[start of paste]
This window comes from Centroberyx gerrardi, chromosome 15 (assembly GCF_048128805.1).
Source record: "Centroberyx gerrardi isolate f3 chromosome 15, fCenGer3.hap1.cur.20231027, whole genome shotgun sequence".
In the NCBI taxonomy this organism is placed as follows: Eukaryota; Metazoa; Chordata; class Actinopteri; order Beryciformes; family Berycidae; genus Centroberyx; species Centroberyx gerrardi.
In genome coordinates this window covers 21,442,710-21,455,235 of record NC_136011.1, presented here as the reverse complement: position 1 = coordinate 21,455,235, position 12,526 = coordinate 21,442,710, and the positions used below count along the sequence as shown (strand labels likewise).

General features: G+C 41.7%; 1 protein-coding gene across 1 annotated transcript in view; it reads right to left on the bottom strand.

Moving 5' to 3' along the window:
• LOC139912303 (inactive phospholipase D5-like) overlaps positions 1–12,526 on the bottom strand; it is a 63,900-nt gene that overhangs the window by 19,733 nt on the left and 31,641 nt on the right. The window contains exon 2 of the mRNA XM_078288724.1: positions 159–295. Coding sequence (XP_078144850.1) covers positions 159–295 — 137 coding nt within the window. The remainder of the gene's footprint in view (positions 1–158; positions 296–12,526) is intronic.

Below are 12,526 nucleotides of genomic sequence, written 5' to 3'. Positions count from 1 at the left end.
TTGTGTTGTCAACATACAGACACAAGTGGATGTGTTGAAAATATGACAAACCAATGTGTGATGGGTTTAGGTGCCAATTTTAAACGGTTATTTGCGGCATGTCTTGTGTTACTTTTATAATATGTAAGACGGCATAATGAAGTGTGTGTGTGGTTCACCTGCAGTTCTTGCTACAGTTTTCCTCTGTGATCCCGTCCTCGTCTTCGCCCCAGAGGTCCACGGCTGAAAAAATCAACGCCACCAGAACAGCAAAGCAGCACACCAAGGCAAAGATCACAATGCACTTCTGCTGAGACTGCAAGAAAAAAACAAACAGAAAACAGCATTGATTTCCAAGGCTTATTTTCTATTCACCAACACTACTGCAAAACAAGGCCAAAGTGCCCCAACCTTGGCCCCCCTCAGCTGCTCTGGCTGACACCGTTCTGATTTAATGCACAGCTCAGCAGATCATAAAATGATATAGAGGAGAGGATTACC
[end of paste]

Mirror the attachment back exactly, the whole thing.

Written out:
This window comes from Centroberyx gerrardi, chromosome 15 (assembly GCF_048128805.1).
Source record: "Centroberyx gerrardi isolate f3 chromosome 15, fCenGer3.hap1.cur.20231027, whole genome shotgun sequence".
In the NCBI taxonomy this organism is placed as follows: Eukaryota; Metazoa; Chordata; class Actinopteri; order Beryciformes; family Berycidae; genus Centroberyx; species Centroberyx gerrardi.
In genome coordinates this window covers 21,442,710-21,455,235 of record NC_136011.1, presented here as the reverse complement: position 1 = coordinate 21,455,235, position 12,526 = coordinate 21,442,710, and the positions used below count along the sequence as shown (strand labels likewise).

General features: G+C 41.7%; 1 protein-coding gene across 1 annotated transcript in view; it reads right to left on the bottom strand.

Moving 5' to 3' along the window:
• LOC139912303 (inactive phospholipase D5-like) overlaps positions 1–12,526 on the bottom strand; it is a 63,900-nt gene that overhangs the window by 19,733 nt on the left and 31,641 nt on the right. The window contains exon 2 of the mRNA XM_078288724.1: positions 159–295. Coding sequence (XP_078144850.1) covers positions 159–295 — 137 coding nt within the window. The remainder of the gene's footprint in view (positions 1–158; positions 296–12,526) is intronic.

Below are 12,526 nucleotides of genomic sequence, written 5' to 3'. Positions count from 1 at the left end.
TTGTGTTGTCAACATACAGACACAAGTGGATGTGTTGAAAATATGACAAACCAATGTGTGATGGGTTTAGGTGCCAATTTTAAACGGTTATTTGCGGCATGTCTTGTGTTACTTTTATAATATGTAAGACGGCATAATGAAGTGTGTGTGTGGTTCACCTGCAGTTCTTGCTACAGTTTTCCTCTGTGATCCCGTCCTCGTCTTCGCCCCAGAGGTCCACGGCTGAAAAAATCAACGCCACCAGAACAGCAAAGCAGCACACCAAGGCAAAGATCACAATGCACTTCTGCTGAGACTGCAAGAAAAAAACAAACAGAAAACAGCATTGATTTCCAAGGCTTATTTTCTATTCACCAACACTACTGCAAAACAAGGCCAAAGTGCCCCAACCTTGGCCCCCCTCAGCTGCTCTGGCTGACACCGTTCTGATTTAATGCACAGCTCAGCAGATCATAAAATGATATAGAGGAGAGGATTACC